If you watch any of the films I’ve ever recommended, or take me seriously at all, then please listen when I say that you must watch this film. I beg of you, please watch this film. It deserves to be seen.
I first came across it because of an online Film Club I’m apart of, each week, a member picks a movie for everyone to watch, then we discuss it afterwards, one of my friends in the group picked Barefoot Gen.
The film is about Gen, a little boy living in Hiroshima towards the end of World War II. Gen’s father believes the war is unwinnable, which ostracizes him and his family from the rest of the town. After being shunned, food becomes scarce for Gen and his family, however, their concerns soon become minor after the American military begins its final assault on Japan, and with it, unleashing a terrible new device of nuclear proportions.
It’s based on the acclaimed manga, of the same name, by Nakazawa Keiji, who was 6-years-old at the time of the bombing of Hiroshima and was one of the survivors of the attack. The bomb was responsible for the death of his father, his sister, and his brother.
I asked my friend, Hank, who picked the film for the club, why people should go out and see this movie:
“Barefoot Gen, in my opinion, is a must-see film. It captures the horror of wartime Japan better than any film I’ve seen try; The writer of the manga seeing the explosion firsthand definitely comes through in the horrific visuals, and it’s stunning. But what’s great about it, is that while everyone is going through one of the worst events in human history, you get the story of one family that even through losing members, facing [the worst things imaginable] and struggling to survive, they still find hope to carry on. It’s heart wrenching, and I personally think that’s the experience Barefoot Gen gives that no other film could.”
If there was one word to describe Barefoot Gen, it’s wheat. No, I’m not kidding. Wheat is a motif and symbol throughout the film. At the beginning of the film, Gen, his brother, Shinji, and their father are walking through a wheat field. Their father tells them that “wheat sprouts up in cold, harsh winters, is stepped on often, and is rooted deep in the Earth. It resits frost, wind, and snow, grows straight, and makes splendid ears.”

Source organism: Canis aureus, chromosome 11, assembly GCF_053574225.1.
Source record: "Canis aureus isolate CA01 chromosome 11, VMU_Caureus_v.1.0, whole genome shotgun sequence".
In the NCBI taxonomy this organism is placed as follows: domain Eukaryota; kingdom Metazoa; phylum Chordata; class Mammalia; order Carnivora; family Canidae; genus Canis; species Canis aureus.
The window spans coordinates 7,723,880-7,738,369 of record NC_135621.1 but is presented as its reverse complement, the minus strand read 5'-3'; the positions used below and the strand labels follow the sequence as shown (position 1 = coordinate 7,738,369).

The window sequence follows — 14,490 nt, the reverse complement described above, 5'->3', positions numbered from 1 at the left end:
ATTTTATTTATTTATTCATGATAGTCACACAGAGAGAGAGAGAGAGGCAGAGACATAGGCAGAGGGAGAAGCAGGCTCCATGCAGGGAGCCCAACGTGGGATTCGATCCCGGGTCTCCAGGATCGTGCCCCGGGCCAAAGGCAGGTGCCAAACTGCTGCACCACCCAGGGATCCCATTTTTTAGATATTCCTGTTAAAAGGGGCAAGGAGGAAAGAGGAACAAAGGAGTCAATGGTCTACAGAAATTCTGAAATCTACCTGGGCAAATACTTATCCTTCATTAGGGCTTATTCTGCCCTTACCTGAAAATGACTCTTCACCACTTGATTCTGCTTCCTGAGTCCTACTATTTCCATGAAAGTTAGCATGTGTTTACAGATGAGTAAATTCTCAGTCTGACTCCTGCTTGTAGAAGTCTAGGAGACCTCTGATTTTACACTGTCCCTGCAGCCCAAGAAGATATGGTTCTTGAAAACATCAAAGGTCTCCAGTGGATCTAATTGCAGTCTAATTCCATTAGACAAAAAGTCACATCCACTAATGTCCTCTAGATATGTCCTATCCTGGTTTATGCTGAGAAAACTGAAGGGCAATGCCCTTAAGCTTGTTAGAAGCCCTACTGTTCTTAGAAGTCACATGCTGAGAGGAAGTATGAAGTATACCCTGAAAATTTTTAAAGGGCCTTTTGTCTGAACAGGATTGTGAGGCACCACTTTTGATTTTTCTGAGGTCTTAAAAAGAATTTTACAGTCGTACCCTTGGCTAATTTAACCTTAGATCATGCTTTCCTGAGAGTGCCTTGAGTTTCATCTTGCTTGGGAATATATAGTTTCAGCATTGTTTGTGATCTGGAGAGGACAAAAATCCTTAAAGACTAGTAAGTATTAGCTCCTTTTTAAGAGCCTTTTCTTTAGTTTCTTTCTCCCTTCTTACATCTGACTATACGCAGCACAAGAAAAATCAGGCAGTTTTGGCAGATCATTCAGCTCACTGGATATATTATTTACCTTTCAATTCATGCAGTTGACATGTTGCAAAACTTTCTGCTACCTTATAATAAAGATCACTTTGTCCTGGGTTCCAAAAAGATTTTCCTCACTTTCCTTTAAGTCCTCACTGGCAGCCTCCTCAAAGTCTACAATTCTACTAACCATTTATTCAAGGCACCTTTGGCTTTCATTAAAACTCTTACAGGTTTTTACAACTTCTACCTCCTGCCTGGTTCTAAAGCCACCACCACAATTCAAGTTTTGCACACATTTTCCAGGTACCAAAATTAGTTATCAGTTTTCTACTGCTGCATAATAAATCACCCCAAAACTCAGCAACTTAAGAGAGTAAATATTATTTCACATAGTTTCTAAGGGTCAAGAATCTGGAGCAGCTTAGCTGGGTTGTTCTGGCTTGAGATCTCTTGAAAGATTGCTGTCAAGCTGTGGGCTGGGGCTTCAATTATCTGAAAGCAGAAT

Gen mocks his father by saying, “Grow strong like wheat, boys.” And that’s exactly what he means. Wheat grows tall and strong despite it being under so many constraints and stresses. Wheat represents the resilient human spirit, which is kind of interesting.
The easiest thing to compare the film to is Grave of the Fireflies (1988), with a kid-focused point-of-view and a powerful anti-war message. But, despite Barefoot Gen coming out five years before, Grave of the Fireflies seems to be the most known; my guess is because Grave is from animation titan, Studio Ghibli.
I’m not trying to knock down Grave when I say that, as I think it’s the greatest thing to come from Studio Ghibli, and a masterpiece in its own right, but it’s unfortunate to see two films, both alike in power and message, and see one tower over the other, which I guess is natural in most cases.
Either way, Barefoot Gen is an extremely powerful film about the effects of war and the eternal hope that human beings have. (4.5/5)
The film is available to watch and to rent on Amazon Prime.